Mrs McCluskey (s3-14)



Gwyneth Powell

EEA449E899CC42DE9FED627F5E141Headteacher Mrs McCluskey ruled Grange Hill between 1981-1991, and whilst appearing hard on the surface proved herself to always have her pupils’ best interests at heart. Grange Hill Gold was lucky enough to interview actress Gwyneth Powell about her time playing a TV legend.

I was always the instigator of “Let’s pretend” games as a child, but when it came to the point of deciding on a career, I chose teaching! Having qualified at Goldsmiths College, London, I then went straight into repertory theatre where I did my apprenticeship for three years, firstly in Worthing and then at the Bristol Old Vic.
After Bristol I was cast as the female lead in a new series for London Weekend T.V. called The Guardians. This lead to a string of T.V. parts in series such as Z Cars, Dixon of Dock Green, Squadron, Accident, People Like Us, Coronation Street, and The Enigma Files. It was after a transmission of The Enigma Files (in which I played a murderess!) that I was asked to play Mrs McClusky. I accepted because of pressure from my nephew and neices who were fans of the programme, and also because it has always been very nice to be offered a part without having to audition.
seriesfive065Mrs Thatcher and Mrs McClusky held office for the same length of time, and both were power dressers.  I was conscious of some of the similarities, and I think her role definitely reinforced my own! I was determined that Mrs McClusky should be real and contemporary and not a tweed wearing, old school version of Margaret Rutherford in St Trinians. The writers were great in that respect, and gave me opportunities for humour and compassion as well as authoritarianism.
I loved the kids, and relish my meetings with some of them even after all these years. All the adults got on well, and some became my great friends, like Lucinda Gane (Miss Mooney), whom I much miss, and George A. Cooper (Mr Griffiths), who I see as often as possible. It was like a family unit.
Even now, I don’t think a day passes without someone telling me how much they loved the programme. It affected a whole generation, and apart from the children, many women teachers have told me that my role encouraged them to apply for headships, which is great.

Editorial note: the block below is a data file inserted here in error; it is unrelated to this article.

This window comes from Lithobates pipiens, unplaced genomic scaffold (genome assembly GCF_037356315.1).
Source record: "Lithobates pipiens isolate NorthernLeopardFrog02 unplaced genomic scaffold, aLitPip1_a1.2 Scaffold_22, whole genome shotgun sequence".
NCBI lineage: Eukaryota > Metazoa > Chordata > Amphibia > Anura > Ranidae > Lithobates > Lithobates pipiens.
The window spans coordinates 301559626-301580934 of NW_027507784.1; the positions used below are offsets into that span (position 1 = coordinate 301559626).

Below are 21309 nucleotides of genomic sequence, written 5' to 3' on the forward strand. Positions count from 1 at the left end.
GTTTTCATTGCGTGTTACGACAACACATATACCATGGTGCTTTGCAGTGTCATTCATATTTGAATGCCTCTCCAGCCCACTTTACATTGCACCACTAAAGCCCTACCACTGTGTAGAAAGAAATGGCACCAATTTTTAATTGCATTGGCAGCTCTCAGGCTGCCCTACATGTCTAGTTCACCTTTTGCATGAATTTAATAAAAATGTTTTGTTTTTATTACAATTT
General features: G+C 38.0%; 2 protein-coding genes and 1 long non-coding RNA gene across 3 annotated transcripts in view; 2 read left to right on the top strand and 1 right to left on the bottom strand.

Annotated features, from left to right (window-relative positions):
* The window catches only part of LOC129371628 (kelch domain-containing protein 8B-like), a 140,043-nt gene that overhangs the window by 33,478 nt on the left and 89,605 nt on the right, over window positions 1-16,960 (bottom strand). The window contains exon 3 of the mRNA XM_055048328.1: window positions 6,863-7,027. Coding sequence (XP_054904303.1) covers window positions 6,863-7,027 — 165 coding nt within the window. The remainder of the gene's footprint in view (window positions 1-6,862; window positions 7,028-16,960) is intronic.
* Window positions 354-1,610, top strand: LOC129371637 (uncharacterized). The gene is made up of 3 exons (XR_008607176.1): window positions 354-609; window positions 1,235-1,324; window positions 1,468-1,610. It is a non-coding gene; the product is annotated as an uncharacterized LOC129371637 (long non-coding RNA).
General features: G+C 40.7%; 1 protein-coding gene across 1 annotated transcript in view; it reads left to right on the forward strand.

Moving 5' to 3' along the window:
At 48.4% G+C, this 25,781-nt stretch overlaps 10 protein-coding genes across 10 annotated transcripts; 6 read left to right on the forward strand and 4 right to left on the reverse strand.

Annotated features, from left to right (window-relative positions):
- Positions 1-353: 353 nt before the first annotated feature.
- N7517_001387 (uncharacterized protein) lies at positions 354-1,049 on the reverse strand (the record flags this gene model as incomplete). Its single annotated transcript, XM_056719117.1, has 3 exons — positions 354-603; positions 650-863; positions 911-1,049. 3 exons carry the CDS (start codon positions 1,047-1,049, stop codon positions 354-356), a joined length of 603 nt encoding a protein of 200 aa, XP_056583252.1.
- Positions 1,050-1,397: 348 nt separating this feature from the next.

The impact of the series around the mid eighties, with the drug storyline, was amazing, and hopefully other social issues were equally well handled, such as bullying, teenage pregnancy etc., but where Grange Hill scored over the adult soaps, was the balance of material. The humour was always there too, and rich characters.
I left because I felt the time was right to go back to grass roots and do more varied work. At the time I don’t think Grange Hill had much impact on the work that followed, but strangely enough, as some of those fans who watched the programme in the 80’s grew up and became writers, directors etc., I do find that I’m being asked to play versions of Mrs McClusky in all kinds of programmes, like Ashes to Ashes,  Little Crackers, A Touch of Cloth, Matt Lucas Awards etc etc. and that’s fine by me!
I haven’t watched the series since it first went out, but think it might look dated now, though the writing and the characters would still be vibrant.
The last twenty years have been full of interesting work and projects, with lots of variety, and in addition to acting and writing, I now travel a great deal working with drama students all over the world. I was in China and India last year and am just off to Dubai, so my teaching experience, real and imaginary, has come in very useful!
For those involved in Grange Hill, it  was a very happy, never to be repeated time for all of us. I think the public feel that way too, and that is what makes it so special.
Thanks to Gwyneth Powell
Jan. 2013
(C) Grange Hill Gold – Not to be used without permission

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